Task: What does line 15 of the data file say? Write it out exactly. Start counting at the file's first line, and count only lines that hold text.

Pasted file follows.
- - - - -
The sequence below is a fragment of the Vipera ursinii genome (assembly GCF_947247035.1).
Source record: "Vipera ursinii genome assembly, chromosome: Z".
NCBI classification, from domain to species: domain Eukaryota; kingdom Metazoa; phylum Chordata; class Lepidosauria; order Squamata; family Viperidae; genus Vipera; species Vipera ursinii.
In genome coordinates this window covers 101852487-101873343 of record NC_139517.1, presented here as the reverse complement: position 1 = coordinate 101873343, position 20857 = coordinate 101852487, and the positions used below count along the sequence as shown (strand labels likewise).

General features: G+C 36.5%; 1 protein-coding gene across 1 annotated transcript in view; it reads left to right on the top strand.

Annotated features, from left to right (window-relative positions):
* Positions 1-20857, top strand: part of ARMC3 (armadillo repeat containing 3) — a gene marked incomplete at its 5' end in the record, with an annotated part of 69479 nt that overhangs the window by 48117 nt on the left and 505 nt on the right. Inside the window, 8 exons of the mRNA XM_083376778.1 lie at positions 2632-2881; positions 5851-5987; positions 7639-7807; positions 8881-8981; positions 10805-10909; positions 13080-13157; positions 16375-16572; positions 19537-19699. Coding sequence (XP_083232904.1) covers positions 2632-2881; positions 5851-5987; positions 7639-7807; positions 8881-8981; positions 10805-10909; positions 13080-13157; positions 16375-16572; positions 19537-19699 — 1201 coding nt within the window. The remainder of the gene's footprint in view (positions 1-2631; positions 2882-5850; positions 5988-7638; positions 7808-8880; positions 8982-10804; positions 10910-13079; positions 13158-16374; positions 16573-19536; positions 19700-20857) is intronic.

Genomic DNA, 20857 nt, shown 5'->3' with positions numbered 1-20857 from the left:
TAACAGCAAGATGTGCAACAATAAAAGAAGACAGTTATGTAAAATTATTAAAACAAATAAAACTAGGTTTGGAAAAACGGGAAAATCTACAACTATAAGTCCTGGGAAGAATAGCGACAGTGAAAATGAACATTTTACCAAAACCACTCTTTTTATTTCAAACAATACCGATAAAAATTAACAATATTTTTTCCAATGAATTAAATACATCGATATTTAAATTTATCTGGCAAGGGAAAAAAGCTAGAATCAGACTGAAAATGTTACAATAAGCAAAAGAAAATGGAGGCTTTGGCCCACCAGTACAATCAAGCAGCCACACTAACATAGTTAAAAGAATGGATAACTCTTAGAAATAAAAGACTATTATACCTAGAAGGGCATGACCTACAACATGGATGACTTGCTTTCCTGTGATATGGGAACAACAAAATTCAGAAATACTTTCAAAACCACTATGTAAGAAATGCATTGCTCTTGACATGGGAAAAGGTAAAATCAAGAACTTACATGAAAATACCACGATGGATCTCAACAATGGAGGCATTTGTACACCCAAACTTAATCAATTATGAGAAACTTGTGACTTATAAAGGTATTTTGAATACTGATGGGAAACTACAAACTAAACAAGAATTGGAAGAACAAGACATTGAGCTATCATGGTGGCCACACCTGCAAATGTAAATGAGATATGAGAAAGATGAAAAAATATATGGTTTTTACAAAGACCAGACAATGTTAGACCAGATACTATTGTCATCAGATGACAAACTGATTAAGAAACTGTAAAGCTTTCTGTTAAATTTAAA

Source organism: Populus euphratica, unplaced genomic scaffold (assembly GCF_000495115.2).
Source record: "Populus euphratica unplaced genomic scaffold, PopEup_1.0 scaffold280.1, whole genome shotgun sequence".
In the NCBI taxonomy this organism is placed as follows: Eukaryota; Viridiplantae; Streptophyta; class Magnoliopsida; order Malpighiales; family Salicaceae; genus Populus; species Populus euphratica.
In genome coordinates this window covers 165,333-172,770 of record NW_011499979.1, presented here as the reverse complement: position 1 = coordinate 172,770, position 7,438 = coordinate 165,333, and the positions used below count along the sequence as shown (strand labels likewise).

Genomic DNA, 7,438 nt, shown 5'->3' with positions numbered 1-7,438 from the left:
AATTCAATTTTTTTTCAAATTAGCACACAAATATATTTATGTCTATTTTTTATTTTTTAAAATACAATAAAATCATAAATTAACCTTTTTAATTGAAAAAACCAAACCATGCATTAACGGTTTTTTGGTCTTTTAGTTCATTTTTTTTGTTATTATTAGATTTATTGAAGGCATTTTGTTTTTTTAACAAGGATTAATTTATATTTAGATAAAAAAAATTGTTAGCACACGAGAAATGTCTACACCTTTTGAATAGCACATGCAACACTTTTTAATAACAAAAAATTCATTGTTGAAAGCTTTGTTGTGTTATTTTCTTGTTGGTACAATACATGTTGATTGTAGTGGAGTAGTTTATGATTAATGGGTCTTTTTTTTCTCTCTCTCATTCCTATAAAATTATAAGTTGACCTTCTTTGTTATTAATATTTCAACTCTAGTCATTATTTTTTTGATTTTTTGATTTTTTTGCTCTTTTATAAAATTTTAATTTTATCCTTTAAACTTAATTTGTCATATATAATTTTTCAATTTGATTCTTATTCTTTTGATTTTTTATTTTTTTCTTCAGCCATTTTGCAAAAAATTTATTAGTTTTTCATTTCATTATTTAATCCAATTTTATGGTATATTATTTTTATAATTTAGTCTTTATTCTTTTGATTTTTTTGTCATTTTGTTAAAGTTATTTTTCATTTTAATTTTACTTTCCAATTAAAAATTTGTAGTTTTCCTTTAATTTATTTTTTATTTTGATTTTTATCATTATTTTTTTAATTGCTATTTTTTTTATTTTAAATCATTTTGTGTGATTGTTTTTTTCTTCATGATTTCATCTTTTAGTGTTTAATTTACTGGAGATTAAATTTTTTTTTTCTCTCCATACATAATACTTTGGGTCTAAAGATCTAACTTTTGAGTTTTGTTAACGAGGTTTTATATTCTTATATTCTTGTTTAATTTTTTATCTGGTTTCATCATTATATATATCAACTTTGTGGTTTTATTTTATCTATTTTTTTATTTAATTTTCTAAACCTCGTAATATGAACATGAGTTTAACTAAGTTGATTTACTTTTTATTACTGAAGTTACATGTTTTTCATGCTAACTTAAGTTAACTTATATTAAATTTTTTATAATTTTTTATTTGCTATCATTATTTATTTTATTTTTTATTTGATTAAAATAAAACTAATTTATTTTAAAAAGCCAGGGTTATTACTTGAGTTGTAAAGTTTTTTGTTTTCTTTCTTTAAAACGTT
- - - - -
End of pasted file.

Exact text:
AATTCAATTTTTTTTCAAATTAGCACACAAATATATTTATGTCTATTTTTTATTTTTTAAAATACAATAAAATCATAAATTAACCTTTTTAATTGAAAAAACCAAACCATGCATTAACGGTTTTTTGGTCTTTTAGTTCATTTTTTTTGTTATTATTAGATTTATTGAAGGCATTTTGTTTTTTTAACAAGGATTAATTTATATTTAGATAAAAAAAATTGTTAGCACACGAGAAATGTCTACACCTTTTGAATAGCACATGCAACACTTTTTAATAACAAAAAATTCATTGTTGAAAGCTTTGTTGTGTTATTTTCTTGTTGGTACAATACATGTTGATTGTAGTGGAGTAGTTTATGATTAATGGGTCTTTTTTTTCTCTCTCTCATTCCTATAAAATTATAAGTTGACCTTCTTTGTTATTAATATTTCAACTCTAGTCATTATTTTTTTGATTTTTTGATTTTTTTGCTCTTTTATAAAATTTTAATTTTATCCTTTAAACTTAATTTGTCATATATAATTTTTCAATTTGATTCTTATTCTTTTGATTTTTTATTTTTTTCTTCAGCCATTTTGCAAAAAATTTATTAGTTTTTCATTTCATTATTTAATCCAATTTTATGGTATATTATTTTTATAATTTAGTCTTTATTCTTTTGATTTTTTTGTCATTTTGTTAAAGTTATTTTTCATTTTAATTTTACTTTCCAATTAAAAATTTGTAGTTTTCCTTTAATTTATTTTTTATTTTGATTTTTATCATTATTTTTTTAATTGCTATTTTTTTTATTTTAAATCATTTTGTGTGATTGTTTTTTTCTTCATGATTTCATCTTTTAGTGTTTAATTTACTGGAGATTAAATTTTTTTTTTCTCTCCATACATAATACTTTGGGTCTAAAGATCTAACTTTTGAGTTTTGTTAACGAGGTTTTATATTCTTATATTCTTGTTTAATTTTTTATCTGGTTTCATCATTATATATATCAACTTTGTGGTTTTATTTTATCTATTTTTTTATTTAATTTTCTAAACCTCGTAATATGAACATGAGTTTAACTAAGTTGATTTACTTTTTATTACTGAAGTTACATGTTTTTCATGCTAACTTAAGTTAACTTATATTAAATTTTTTATAATTTTTTATTTGCTATCATTATTTATTTTATTTTTTATTTGATTAAAATAAAACTAATTTATTTTAAAAAGCCAGGGTTATTACTTGAGTTGTAAAGTTTTTTGTTTTCTTTCTTTAAAACGTT